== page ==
FacebookTwitterCopy LinkEmail Representative Holly Sullivan Announces Vanderburgh And Warrick Counties Awarded Grants To Improve Roads Local communities received state matching grants this week to improve roads and bridges, according to State Rep. Holli Sullivan (R-Evansville).This year, Sullivan supported legislation establishing the state’s Community Crossings matching grant fund, which will provide about $160 million to Indiana cities, towns and counties on a 50/50 matching basis.“This grant program is a win for local governments and residents alike,” Sullivan said. “The funds will be used to complete road and bridge projects more quickly. These investments in our infrastructure are crucial steps needed to grow our economy and improve our quality of life. Next session, we will be diligently working to develop long-term funding solutions for roads and bridges at the state and local levels.”As part of the program, Vanderburgh County received $1 million and Warrick County received $755,770 for road and bridge improvements.In addition, six local communities were awarded grants, including Boonville ($679,445), Darmstadt ($98,740), Evansville ($707,750), Newburgh ($201,872) and Tennyson ($5,606).On Tuesday, INDOT announced 99 Southern Indiana cities, towns and counties were awarded $49 million through the fund. Projects that are eligible for funding through Community Crossings include road resurfacing, bridge rehabilitation, road reconstruction, and Americans with Disabilities Act compliance in connection with road projects. Material costs for chip sealing and crack filling operations were also eligible for funds.A complete list of Southern Indiana cities, towns, and counties receiving matching funds through Community Crossings for the calendar year 2016 call for projects is online at www.in.gov/indot/3571.htm. More information about Community Crossings is online at www.in.gov/indot/communitycrossings.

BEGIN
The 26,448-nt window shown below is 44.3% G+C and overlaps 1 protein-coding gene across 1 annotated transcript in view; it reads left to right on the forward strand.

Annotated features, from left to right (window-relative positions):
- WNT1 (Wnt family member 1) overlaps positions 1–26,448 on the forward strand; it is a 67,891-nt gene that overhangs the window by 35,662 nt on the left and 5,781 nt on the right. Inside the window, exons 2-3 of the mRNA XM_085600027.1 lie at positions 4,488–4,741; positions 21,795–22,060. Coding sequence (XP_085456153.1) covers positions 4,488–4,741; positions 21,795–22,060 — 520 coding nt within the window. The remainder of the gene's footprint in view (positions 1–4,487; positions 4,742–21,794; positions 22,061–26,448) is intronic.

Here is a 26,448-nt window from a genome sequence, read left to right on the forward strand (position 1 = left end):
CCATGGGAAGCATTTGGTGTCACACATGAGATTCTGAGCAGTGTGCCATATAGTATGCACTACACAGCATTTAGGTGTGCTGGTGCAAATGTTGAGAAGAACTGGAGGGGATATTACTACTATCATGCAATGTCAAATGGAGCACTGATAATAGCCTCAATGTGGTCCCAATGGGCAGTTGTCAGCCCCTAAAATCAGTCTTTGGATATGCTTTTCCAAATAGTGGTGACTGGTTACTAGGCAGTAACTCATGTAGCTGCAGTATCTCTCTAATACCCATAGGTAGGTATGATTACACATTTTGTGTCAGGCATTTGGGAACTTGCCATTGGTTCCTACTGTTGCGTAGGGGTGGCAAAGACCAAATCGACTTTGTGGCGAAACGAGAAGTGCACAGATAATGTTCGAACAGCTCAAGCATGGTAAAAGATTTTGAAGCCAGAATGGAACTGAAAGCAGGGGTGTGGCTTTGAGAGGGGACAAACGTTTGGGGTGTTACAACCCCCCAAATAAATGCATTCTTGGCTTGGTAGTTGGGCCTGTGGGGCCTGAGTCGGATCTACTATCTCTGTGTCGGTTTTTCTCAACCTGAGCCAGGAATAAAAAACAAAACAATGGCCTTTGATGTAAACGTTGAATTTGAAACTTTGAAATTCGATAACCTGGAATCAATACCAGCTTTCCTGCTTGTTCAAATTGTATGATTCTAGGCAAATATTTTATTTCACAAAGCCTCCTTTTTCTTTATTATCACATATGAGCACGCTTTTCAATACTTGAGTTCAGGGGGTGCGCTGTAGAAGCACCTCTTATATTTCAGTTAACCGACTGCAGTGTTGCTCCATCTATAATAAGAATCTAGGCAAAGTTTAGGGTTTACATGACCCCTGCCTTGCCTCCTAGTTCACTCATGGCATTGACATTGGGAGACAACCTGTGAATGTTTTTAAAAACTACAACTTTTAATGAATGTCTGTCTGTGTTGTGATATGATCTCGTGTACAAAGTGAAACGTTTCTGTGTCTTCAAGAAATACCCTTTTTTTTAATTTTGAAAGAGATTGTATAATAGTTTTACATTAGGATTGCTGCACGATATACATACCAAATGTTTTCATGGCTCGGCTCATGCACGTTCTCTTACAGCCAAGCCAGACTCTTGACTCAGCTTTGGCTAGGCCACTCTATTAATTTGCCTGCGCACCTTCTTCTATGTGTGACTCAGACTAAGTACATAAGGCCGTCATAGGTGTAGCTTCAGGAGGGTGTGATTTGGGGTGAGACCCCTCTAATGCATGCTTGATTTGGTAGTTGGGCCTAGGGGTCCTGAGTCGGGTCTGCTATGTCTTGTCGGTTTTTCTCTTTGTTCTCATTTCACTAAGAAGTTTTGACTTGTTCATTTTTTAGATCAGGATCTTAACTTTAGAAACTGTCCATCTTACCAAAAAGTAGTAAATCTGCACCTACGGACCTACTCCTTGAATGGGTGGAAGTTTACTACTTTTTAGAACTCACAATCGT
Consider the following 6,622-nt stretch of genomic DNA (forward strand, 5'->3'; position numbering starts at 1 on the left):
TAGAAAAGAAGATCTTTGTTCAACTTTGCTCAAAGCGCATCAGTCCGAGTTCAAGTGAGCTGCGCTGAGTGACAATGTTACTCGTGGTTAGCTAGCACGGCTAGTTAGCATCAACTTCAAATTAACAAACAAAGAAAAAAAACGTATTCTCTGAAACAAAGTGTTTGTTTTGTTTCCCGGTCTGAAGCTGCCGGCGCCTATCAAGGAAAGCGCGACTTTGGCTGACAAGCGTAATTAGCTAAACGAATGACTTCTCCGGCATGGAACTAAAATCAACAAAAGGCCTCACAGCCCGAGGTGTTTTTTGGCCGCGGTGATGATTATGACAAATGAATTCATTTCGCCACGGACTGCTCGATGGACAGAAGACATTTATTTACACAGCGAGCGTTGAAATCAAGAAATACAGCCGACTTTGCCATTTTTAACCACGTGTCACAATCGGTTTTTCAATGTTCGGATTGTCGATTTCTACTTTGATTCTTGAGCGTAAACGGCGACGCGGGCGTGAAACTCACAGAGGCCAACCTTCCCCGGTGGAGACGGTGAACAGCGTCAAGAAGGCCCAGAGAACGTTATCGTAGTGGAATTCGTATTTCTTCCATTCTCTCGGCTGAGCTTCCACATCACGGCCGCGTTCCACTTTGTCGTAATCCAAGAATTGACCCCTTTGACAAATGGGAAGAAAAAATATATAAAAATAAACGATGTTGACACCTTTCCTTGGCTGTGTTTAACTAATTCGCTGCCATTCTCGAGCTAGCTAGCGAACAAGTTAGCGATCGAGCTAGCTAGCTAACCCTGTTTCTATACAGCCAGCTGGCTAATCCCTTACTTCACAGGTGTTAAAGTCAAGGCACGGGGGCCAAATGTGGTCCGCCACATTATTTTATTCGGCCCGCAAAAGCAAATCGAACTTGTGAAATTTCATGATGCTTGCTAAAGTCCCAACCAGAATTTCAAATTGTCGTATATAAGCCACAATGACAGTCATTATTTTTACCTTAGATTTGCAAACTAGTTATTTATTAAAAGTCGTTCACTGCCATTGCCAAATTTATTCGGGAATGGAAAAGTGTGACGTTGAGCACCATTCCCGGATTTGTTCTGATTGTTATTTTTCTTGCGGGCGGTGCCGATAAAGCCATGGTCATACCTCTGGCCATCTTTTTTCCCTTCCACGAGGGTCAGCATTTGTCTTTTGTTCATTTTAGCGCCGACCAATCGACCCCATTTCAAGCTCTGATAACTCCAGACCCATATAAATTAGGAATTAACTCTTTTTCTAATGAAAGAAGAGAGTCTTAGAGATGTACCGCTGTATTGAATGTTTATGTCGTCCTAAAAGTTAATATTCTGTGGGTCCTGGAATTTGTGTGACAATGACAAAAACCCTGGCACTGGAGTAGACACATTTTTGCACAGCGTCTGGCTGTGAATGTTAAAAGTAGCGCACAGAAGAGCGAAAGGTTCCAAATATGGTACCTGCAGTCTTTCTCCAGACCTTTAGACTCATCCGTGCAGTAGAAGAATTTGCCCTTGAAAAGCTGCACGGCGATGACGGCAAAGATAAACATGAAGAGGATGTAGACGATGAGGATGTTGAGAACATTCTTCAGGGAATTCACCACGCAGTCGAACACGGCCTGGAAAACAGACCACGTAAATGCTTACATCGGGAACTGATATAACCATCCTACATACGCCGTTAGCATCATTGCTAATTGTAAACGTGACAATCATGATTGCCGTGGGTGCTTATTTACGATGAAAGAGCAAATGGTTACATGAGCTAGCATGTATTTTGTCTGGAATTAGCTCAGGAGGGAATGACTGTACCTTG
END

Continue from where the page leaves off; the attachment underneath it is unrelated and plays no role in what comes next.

Warrens Bakery staff have become the first to get a new-style qualification without spending time in the classroom, doing coursework, or exams.Forty-two of the Cornish company’s store managers and assistant managers have just finished an NVQ Level 2 course in Food Manufacture Retail and Service Support Skills, with assessment based only on observation by their managers.The course, developed by Cornwall College Business in conjunction with the food and drink sector skills council Improve, dovetails with Warrens’ internal training programme. It takes place on the job, and progress is recorded as employees carry out activities, or ’taskways,’ correctly on more than one occasion.Warrens’ eight area managers have been trained to teach and assess the NVQ. Senior area manager Andrew Cane said: “This qualification used to involve a lot of paperwork, which many employees were just not comfortable with. This is a million times better and we now just have to watch and ask questions.”Warrens’ Heamoor store manager Alistair Sedgeman added: “It felt like I was just assessed on what I normally do day-to-day. It has helped sharpen my skills.”Family-owned firm Warrens has 450 retail staff across 50 outlets and all will complete the course.